Big attraction: Greta Thunberg. Picture: Bloomberg/Jason Alden
Big attraction: Greta Thunberg. Picture: Bloomberg/Jason Alden

For some of us, the belief that certain topics and beliefs are the preserve of particular groups is hard to shake. I was reminded about this reading a Financial Times article, on my way to the World Economic Forum (WEF) meeting in Davos, Switzerland.

The subject was inequality and the argument was premised on the idea that concern about inequality is the preserve of "the Left", though what that designation entails is never defined.

Discussions on the environment were likewise restricted to the margins. Those of us of a certain age will remember that on the university campus, the green agenda was a topic that a handful of "hippies" were interested in. Even at a place like Rhodes University three decades ago, these environmentalist types stood out.

And it has taken the world of finance a bit longer to catch up. This is a topic global elites in business and government were definitely not concerned about when they first convened at the Alpine resort town of Davos back in the 1970s. That was the era of the oil crisis and the Cold War. Mass movements at the time would have had no time to be arguing about if the Earth was 1°C warmer than in the previous century.

How things have changed for the easily caricatured champagne-swilling "Davos man". As the WEF marks its 50th anniversary, this year’s meeting has a different tone.

But the town, with its snow-covered mountains that cater to well-off skiers, doesn’t strike one as the place to talk about the evils of inequality. That’s especially so if you take the view that the type of people offering the cure belong to a class responsible for the spread of the disease in the first place. The WEF is the playground of CEOs who, over the past few decades, have paid themselves obscene amounts while their relentless push for profit has left the environment in a sorry state.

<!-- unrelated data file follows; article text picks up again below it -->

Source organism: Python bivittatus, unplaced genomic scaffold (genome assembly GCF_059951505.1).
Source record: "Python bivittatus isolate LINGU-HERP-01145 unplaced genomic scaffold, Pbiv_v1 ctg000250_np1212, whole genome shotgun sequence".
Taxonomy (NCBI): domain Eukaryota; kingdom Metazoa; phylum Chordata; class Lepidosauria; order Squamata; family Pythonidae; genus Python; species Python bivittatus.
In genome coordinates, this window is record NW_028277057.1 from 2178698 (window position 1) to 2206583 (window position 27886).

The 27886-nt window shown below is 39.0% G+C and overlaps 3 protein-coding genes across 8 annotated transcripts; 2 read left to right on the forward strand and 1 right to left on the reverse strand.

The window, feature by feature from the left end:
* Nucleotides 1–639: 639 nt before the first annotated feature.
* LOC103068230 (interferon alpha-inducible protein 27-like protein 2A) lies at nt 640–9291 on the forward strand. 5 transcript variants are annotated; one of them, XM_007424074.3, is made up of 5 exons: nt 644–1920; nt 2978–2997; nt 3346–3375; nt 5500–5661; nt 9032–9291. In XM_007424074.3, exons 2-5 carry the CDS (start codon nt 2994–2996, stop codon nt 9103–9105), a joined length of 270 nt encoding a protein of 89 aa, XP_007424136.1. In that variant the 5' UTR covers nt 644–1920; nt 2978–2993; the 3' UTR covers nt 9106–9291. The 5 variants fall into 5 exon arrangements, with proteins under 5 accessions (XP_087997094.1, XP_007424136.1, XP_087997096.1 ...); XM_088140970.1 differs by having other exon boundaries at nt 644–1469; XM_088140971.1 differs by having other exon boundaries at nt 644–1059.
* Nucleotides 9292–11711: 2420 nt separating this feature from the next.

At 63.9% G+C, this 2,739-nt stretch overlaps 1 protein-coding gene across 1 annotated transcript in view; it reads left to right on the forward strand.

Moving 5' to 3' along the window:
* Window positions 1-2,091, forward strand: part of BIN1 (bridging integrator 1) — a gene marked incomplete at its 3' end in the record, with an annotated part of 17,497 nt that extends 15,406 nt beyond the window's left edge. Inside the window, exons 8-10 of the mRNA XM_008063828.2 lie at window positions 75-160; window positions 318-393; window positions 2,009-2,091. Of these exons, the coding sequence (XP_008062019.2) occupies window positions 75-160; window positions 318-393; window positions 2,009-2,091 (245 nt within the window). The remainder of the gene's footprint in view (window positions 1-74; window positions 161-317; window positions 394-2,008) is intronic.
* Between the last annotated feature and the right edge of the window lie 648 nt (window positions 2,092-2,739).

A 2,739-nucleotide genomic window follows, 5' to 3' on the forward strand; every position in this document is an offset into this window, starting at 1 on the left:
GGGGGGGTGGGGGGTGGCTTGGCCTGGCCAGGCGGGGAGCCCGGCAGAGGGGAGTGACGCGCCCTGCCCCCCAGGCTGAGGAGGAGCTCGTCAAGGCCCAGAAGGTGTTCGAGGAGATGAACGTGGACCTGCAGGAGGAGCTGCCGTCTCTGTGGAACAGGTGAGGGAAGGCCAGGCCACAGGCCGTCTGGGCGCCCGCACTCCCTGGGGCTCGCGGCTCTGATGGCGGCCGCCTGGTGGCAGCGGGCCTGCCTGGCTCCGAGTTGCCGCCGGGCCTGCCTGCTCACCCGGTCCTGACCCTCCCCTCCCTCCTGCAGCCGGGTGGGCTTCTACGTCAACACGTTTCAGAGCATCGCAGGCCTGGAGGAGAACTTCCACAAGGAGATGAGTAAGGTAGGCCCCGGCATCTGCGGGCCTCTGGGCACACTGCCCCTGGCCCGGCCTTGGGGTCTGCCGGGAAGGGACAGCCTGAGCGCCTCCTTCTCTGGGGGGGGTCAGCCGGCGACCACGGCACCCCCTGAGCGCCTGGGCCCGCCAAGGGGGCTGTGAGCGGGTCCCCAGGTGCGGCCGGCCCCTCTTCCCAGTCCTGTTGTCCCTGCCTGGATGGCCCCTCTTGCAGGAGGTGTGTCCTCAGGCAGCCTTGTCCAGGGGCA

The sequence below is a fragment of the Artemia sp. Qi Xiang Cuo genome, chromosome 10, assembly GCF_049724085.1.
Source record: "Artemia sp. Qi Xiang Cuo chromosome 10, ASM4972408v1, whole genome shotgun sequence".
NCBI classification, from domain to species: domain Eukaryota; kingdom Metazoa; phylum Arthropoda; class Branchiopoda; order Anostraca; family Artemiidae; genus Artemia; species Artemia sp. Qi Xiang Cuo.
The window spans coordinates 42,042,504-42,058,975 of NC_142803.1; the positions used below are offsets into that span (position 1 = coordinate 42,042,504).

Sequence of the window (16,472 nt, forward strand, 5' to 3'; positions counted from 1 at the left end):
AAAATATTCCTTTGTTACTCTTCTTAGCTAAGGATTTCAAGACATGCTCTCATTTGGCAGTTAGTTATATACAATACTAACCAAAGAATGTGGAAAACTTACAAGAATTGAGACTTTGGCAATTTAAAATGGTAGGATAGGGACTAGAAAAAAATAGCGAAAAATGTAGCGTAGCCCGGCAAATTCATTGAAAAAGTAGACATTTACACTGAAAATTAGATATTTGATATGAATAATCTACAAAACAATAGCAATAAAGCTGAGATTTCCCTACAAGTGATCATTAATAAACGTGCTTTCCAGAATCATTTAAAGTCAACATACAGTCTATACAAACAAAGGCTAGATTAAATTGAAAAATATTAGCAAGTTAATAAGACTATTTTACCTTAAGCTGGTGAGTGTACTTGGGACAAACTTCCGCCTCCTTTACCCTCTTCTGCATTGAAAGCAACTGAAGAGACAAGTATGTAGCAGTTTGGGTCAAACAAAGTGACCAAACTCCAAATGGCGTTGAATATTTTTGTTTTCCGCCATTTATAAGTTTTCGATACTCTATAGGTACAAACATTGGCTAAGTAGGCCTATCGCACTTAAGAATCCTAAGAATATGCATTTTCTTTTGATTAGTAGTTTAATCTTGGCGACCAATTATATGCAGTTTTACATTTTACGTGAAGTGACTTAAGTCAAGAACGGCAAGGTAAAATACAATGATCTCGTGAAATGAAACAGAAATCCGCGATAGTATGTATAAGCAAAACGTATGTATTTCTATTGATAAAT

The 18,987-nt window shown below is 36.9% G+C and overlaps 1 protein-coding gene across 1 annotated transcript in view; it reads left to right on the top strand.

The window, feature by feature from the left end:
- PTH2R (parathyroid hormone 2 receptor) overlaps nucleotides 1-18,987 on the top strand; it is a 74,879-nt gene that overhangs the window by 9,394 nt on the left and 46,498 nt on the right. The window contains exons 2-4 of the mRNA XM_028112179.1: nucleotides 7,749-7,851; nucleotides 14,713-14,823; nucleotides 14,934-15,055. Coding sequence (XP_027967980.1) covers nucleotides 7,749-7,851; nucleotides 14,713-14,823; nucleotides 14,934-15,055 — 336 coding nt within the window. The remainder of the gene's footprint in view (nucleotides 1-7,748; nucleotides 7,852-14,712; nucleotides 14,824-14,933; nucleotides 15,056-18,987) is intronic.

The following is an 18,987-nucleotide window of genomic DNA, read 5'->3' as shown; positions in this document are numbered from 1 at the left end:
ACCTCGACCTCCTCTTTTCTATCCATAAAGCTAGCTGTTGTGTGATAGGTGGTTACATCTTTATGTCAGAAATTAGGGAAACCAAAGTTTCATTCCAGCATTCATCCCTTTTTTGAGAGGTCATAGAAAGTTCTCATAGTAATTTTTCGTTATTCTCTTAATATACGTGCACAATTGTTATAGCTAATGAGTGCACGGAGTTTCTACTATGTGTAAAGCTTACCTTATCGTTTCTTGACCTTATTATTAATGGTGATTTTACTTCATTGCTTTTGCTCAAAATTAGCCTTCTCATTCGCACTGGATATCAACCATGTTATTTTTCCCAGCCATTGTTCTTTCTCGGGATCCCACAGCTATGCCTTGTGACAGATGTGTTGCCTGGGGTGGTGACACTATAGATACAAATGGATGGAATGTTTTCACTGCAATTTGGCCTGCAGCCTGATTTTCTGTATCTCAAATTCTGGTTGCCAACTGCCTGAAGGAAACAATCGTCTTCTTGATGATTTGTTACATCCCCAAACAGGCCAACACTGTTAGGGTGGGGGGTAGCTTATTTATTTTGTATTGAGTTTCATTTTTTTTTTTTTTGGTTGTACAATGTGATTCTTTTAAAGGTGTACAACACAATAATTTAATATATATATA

And then there are the fund managers who failed to exercise their stewardship role as shareholders. They played along as executive pay ballooned.

In that period, ordinary workers’ pay either stagnated or fell in real terms, sowing the seeds of the discontent that has brought us to the age of populism.

So it has come to pass that the concerns of "the Left" now dominate discussions among the richest and most powerful on earth.

Playground of the wealthy: Davos, Switzerland. Picture: Bloomberg/Jason Alden
Playground of the wealthy: Davos, Switzerland. Picture: Bloomberg/Jason Alden

On the eve of the meetings, which started on Tuesday, the WEF released its first social mobility report, which argues for a reduction in income inequality.

Inequality, says WEF founder and executive chair Klaus Schwab, has "profound and far-reaching" consequences. Among them, he lists a "growing sense of unfairness, precarity, perceived loss of identity and dignity, eroding trust in institutions, disenchantment with political processes and an erosion of the social contract."

For an explanation of what brought Brexit to the UK and the Trump presidency to the US, there’s no reason to look any further. And it was fuelled by bailouts for bankers who caused the financial crisis and gave the world an era of austerity. It could only lead to the sort of resentment that has upended the previously stale political order in the richer countries.